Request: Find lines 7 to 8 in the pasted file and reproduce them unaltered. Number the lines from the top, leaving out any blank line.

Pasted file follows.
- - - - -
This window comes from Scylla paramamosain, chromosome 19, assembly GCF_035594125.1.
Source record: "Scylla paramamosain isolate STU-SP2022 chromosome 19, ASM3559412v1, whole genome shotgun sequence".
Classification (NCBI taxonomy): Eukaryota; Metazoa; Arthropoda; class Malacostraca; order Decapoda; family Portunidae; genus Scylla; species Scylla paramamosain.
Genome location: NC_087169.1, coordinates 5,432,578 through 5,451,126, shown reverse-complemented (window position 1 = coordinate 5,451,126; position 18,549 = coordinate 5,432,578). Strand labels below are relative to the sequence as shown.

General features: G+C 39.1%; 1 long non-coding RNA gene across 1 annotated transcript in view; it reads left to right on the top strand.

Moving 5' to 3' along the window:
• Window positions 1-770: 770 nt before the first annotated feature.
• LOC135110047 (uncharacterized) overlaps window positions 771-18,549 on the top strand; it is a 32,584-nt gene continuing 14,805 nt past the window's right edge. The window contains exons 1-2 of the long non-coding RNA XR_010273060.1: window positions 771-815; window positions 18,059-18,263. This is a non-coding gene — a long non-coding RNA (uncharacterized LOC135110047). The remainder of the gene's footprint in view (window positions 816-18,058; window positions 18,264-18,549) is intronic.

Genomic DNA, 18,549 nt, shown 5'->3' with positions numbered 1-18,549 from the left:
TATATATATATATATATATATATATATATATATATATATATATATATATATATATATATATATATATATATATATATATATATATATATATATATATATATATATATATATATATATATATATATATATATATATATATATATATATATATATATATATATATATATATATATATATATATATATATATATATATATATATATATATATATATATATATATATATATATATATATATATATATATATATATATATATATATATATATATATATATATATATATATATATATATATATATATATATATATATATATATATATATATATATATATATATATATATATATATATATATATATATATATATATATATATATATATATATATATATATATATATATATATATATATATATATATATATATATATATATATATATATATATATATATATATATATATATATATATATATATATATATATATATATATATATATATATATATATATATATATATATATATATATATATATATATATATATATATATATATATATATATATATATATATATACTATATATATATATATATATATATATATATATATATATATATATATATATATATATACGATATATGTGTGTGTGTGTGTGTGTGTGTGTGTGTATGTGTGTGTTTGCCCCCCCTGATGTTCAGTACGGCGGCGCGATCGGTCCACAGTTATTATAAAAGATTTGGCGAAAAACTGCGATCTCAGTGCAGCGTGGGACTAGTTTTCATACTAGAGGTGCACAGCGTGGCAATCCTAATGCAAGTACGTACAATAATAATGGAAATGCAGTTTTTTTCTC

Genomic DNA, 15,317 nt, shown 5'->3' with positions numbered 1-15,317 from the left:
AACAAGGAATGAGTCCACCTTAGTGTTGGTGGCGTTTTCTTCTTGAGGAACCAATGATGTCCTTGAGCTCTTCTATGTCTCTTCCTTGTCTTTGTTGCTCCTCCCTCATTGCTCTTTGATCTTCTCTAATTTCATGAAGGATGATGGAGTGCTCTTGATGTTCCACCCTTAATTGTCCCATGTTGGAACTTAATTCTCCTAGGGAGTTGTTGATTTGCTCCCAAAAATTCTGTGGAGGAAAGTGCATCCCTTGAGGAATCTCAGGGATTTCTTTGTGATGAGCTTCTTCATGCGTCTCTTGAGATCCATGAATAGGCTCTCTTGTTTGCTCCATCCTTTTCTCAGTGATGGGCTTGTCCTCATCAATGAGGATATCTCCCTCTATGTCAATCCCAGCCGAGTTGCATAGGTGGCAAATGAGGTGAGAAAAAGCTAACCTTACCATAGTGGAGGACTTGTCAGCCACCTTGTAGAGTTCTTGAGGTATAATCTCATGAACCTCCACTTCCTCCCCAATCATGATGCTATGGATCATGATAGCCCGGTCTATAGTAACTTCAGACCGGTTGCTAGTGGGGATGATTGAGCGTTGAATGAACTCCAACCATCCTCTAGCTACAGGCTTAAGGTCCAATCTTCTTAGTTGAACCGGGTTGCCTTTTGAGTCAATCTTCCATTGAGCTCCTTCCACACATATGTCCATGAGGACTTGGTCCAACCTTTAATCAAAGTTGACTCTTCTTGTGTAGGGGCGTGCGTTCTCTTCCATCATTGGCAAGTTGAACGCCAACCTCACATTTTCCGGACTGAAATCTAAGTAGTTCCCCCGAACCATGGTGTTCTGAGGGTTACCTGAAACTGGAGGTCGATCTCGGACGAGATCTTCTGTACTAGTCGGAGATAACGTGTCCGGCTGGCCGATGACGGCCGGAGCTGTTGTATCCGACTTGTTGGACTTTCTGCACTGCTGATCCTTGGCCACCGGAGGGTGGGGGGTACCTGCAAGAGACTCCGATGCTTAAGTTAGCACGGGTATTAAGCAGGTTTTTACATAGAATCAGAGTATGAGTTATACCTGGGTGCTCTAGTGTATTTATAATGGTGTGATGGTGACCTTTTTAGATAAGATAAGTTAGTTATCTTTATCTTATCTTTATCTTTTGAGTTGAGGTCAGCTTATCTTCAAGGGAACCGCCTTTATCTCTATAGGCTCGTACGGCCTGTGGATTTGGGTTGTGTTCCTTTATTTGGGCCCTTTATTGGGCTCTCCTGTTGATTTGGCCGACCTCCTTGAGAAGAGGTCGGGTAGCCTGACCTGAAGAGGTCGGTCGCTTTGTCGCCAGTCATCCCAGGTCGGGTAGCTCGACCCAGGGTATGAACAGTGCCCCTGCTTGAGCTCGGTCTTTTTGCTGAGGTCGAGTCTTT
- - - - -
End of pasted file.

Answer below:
• Window positions 1-770: 770 nt before the first annotated feature.
• LOC135110047 (uncharacterized) overlaps window positions 771-18,549 on the top strand; it is a 32,584-nt gene continuing 14,805 nt past the window's right edge. The window contains exons 1-2 of the long non-coding RNA XR_010273060.1: window positions 771-815; window positions 18,059-18,263. This is a non-coding gene — a long non-coding RNA (uncharacterized LOC135110047). The remainder of the gene's footprint in view (window positions 816-18,058; window positions 18,264-18,549) is intronic.